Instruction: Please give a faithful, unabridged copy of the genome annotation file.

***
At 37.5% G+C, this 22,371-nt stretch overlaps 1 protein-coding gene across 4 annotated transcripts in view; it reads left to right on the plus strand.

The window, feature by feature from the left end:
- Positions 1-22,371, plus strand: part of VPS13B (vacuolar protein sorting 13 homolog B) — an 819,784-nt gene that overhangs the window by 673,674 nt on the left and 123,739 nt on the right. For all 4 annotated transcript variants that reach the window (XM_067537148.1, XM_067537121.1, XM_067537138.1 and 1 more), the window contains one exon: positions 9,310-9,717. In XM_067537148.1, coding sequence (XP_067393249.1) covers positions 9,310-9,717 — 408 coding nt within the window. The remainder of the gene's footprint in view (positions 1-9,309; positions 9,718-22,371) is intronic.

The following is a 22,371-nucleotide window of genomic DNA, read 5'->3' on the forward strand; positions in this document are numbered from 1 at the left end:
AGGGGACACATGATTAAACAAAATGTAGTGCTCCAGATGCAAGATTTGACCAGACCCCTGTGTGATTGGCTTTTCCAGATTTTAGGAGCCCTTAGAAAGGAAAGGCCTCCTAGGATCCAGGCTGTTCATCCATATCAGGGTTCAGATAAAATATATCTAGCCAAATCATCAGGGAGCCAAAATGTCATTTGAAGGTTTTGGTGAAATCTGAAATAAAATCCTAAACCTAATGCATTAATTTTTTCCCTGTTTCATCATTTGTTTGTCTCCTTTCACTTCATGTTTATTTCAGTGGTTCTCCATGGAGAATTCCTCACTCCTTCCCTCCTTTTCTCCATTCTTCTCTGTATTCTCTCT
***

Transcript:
At 37.5% G+C, this 22,371-nt stretch overlaps 1 protein-coding gene across 4 annotated transcripts in view; it reads left to right on the plus strand.

The window, feature by feature from the left end:
- Positions 1-22,371, plus strand: part of VPS13B (vacuolar protein sorting 13 homolog B) — an 819,784-nt gene that overhangs the window by 673,674 nt on the left and 123,739 nt on the right. For all 4 annotated transcript variants that reach the window (XM_067537148.1, XM_067537121.1, XM_067537138.1 and 1 more), the window contains one exon: positions 9,310-9,717. In XM_067537148.1, coding sequence (XP_067393249.1) covers positions 9,310-9,717 — 408 coding nt within the window. The remainder of the gene's footprint in view (positions 1-9,309; positions 9,718-22,371) is intronic.

The following is a 22,371-nucleotide window of genomic DNA, read 5'->3' on the forward strand; positions in this document are numbered from 1 at the left end:
AGGGGACACATGATTAAACAAAATGTAGTGCTCCAGATGCAAGATTTGACCAGACCCCTGTGTGATTGGCTTTTCCAGATTTTAGGAGCCCTTAGAAAGGAAAGGCCTCCTAGGATCCAGGCTGTTCATCCATATCAGGGTTCAGATAAAATATATCTAGCCAAATCATCAGGGAGCCAAAATGTCATTTGAAGGTTTTGGTGAAATCTGAAATAAAATCCTAAACCTAATGCATTAATTTTTTCCCTGTTTCATCATTTGTTTGTCTCCTTTCACTTCATGTTTATTTCAGTGGTTCTCCATGGAGAATTCCTCACTCCTTCCCTCCTTTTCTCCATTCTTCTCTGTATTCTCTCT